Generic Name: Ocriplasmin (ok ri PLAZ min)
Brand Name: Jetrea
Medically reviewed on September 5, 2018
Uses of Jetrea:
- It is used to treat vitreomacular adhesion (VMA).
What do I need to tell my doctor BEFORE I take Jetrea?
- If you have an allergy to ocriplasmin or any other part of Jetrea (ocriplasmin).
- If you are allergic to any drugs like this one, any other drugs, foods, or other substances. Tell your doctor about the allergy and what signs you had, like rash; hives; itching; shortness of breath; wheezing; cough; swelling of face, lips, tongue, or throat; or any other signs.
This medicine may interact with other drugs or health problems.
Tell your doctor and pharmacist about all of your drugs (prescription or OTC, natural products, vitamins) and health problems. You must check to make sure that it is safe for you to take Jetrea (ocriplasmin) with all of your drugs and health problems. Do not start, stop, or change the dose of any drug without checking with your doctor.
What are some things I need to know or do while I take Jetrea?
- Tell all of your health care providers that you take Jetrea (ocriplasmin). This includes your doctors, nurses, pharmacists, and dentists.
- Use care when driving or doing other tasks that call for clear eyesight.
- Do not get this shot in the same eye more than 1 time. Talk with the doctor.
- Have your eye pressure and eyesight checked as you have been told by the doctor.
- Do not give to a child. Talk with your doctor.
- Tell your doctor if you are pregnant or plan on getting pregnant. You will need to talk about the benefits and risks of using Jetrea (ocriplasmin) while you are pregnant.
- Tell your doctor if you are breast-feeding. You will need to talk about any risks to your baby.
How is this medicine (Jetrea) best taken?
Use Jetrea (ocriplasmin) as ordered by your doctor. Read all information given to you. Follow all instructions closely.
- It is given as a shot into the eye.
What do I do if I miss a dose?
- Call your doctor to find out what to do.
See also: Dosage Information (in more detail)
What are some side effects that I need to call my doctor about right away?
WARNING/CAUTION: Even though it may be rare, some people may have very bad and sometimes deadly side effects when taking a drug. Tell your doctor or get medical help right away if you have any of the following signs or symptoms that may be related to a very bad side effect:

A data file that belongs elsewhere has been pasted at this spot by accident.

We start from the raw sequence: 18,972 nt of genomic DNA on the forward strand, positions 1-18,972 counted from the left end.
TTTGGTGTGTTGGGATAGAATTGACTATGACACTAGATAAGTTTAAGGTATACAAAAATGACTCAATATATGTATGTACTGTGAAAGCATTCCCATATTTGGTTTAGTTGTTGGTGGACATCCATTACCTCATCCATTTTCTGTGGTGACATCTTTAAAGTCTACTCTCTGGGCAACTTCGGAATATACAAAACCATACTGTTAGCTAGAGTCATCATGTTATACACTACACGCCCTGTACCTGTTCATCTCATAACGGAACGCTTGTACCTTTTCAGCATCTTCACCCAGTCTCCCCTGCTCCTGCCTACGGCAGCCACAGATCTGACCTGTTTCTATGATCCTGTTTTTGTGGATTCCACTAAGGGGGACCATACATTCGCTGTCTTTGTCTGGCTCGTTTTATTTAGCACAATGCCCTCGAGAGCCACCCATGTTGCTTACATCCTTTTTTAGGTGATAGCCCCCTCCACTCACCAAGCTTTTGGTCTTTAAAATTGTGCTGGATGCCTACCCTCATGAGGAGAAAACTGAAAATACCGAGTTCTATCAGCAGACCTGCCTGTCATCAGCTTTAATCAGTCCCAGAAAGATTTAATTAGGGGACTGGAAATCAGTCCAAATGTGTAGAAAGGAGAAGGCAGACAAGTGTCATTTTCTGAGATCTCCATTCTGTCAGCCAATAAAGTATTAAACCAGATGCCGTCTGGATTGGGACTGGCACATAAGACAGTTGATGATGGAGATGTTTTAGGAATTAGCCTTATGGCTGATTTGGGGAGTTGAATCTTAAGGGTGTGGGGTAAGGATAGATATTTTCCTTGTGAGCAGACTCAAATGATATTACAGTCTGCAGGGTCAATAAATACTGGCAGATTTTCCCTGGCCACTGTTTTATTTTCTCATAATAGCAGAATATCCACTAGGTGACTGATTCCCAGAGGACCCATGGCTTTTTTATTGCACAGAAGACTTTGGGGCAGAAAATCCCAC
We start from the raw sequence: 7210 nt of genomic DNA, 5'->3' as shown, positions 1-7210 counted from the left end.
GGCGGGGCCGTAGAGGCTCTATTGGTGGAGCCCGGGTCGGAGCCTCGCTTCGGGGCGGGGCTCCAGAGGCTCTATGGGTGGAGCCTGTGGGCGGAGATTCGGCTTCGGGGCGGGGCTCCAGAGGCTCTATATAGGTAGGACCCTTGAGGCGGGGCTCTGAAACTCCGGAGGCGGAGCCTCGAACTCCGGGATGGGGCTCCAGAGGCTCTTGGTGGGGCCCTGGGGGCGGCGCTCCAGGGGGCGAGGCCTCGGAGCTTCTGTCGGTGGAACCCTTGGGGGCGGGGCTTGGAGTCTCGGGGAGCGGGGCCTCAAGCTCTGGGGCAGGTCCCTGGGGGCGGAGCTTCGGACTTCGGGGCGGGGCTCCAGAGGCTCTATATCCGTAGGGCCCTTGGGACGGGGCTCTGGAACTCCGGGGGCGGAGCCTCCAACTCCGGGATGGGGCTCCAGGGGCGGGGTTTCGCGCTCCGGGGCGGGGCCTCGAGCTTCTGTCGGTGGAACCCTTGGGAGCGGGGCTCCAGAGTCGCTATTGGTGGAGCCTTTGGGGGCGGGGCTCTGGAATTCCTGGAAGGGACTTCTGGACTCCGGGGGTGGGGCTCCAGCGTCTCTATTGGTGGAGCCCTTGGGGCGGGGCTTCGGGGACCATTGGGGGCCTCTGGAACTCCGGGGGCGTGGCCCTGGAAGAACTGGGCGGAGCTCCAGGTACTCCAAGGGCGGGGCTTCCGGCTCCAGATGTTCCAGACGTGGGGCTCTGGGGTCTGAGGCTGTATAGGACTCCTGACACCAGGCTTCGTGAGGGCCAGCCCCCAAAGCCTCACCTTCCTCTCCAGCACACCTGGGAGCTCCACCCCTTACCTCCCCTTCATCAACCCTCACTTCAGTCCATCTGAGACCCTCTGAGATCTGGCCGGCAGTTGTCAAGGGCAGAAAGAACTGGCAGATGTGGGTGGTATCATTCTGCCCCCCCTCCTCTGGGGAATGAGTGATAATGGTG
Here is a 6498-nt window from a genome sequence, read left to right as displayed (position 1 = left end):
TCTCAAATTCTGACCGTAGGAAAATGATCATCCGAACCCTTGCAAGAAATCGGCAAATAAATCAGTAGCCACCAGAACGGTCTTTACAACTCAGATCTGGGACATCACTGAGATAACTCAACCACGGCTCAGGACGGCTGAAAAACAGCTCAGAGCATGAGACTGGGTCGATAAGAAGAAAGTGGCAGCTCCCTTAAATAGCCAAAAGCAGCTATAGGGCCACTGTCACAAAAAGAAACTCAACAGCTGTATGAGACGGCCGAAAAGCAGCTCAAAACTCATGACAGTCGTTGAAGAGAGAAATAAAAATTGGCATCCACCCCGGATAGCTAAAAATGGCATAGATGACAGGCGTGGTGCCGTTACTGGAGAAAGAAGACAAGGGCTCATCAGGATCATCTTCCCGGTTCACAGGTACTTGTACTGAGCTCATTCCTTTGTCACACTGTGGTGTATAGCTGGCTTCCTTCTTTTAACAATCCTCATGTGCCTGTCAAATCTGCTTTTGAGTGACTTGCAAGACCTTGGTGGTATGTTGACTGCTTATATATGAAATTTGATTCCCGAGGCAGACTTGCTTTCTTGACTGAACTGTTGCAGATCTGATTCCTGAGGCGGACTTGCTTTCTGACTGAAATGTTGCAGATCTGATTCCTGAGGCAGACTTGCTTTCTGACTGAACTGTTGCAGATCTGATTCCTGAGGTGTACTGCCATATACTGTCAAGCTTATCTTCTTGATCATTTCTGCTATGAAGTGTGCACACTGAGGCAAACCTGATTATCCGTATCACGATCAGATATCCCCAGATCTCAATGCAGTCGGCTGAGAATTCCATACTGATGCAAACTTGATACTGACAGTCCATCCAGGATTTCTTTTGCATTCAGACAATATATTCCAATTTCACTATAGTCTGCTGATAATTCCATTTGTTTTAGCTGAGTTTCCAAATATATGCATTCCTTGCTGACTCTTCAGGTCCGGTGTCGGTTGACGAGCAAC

- Signs of an allergic reaction, like rash; hives; itching; red, swollen, blistered, or peeling skin with or without fever; wheezing; tightness in the chest or throat; trouble breathing, swallowing, or talking; unusual hoarseness; or swelling of the mouth, face, lips, tongue, or throat.
- Bleeding where the shot is given.
- Eye redness.
- Eye or eyelid swelling.
- If bright lights bother your eyes.
- Change in eyesight, eye pain, or very bad eye irritation.
What are some other side effects of Jetrea?
All drugs may cause side effects. However, many people have no side effects or only have minor side effects. Call your doctor or get medical help if any of these side effects or any other side effects bother you or do not go away:
- Seeing floaters.
These are not all of the side effects that may occur. If you have questions about side effects, call your doctor. Call your doctor for medical advice about side effects.
You may report side effects to the FDA at 1-800-FDA-1088. You may also report side effects at http://www.fda.gov/medwatch.
See also: Side effects (in more detail)
If OVERDOSE is suspected:
If you think there has been an overdose, call your poison control center or get medical care right away. Be ready to tell or show what was taken, how much, and when it happened.
How do I store and/or throw out Jetrea?
- If you need to store Jetrea (ocriplasmin) at home, talk with your doctor, nurse, or pharmacist about how to store it.
Consumer information use
- If your symptoms or health problems do not get better or if they become worse, call your doctor.
- Do not share your drugs with others and do not take anyone else's drugs.
- Keep a list of all your drugs (prescription, natural products, vitamins, OTC) with you. Give this list to your doctor.
- Talk with the doctor before starting any new drug, including prescription or OTC, natural products, or vitamins.
- Some drugs may have another patient information leaflet. Check with your pharmacist. If you have any questions about Jetrea (ocriplasmin), please talk with your doctor, nurse, pharmacist, or other health care provider.
- Keep all drugs in a safe place. Keep all drugs out of the reach of children and pets.
- Throw away unused or expired drugs. Do not flush down a toilet or pour down a drain unless you are told to do so. Check with your pharmacist if you have questions about the best way to throw out drugs. There may be drug take-back programs in your area.
- If you think there has been an overdose, call your poison control center or get medical care right away. Be ready to tell or show what was taken, how much, and when it happened.
Always consult your healthcare provider to ensure the information displayed on this page applies to your personal circumstances.
More about Jetrea (ocriplasmin ophthalmic)
- Jetrea Side Effects
- During Pregnancy
- Dosage Information
- Support Group
- Drug class: miscellaneous ophthalmic agents